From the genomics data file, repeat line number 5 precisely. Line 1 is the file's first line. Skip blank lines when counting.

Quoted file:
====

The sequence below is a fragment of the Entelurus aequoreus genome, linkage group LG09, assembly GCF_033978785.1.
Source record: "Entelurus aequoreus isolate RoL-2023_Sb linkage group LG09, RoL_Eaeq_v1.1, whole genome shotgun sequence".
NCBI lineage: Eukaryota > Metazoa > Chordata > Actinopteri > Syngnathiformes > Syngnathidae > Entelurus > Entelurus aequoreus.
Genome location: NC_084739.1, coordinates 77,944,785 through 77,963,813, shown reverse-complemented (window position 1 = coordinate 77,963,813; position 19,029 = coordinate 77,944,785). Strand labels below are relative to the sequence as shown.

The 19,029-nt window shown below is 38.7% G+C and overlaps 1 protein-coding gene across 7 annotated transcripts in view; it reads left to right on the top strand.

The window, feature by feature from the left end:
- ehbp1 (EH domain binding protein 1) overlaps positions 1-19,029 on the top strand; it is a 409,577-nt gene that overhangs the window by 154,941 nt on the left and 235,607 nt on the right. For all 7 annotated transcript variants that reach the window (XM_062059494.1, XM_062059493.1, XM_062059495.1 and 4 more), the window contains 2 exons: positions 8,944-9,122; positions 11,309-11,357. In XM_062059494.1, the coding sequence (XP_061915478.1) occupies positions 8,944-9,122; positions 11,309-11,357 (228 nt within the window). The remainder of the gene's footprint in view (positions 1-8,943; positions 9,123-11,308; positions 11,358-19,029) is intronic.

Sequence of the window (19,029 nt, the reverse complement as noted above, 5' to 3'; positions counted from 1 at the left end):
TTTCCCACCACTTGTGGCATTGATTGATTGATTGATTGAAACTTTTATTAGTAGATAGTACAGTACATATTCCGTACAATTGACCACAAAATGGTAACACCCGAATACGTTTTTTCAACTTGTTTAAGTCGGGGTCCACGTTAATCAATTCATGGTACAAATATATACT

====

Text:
The 19,029-nt window shown below is 38.7% G+C and overlaps 1 protein-coding gene across 7 annotated transcripts in view; it reads left to right on the top strand.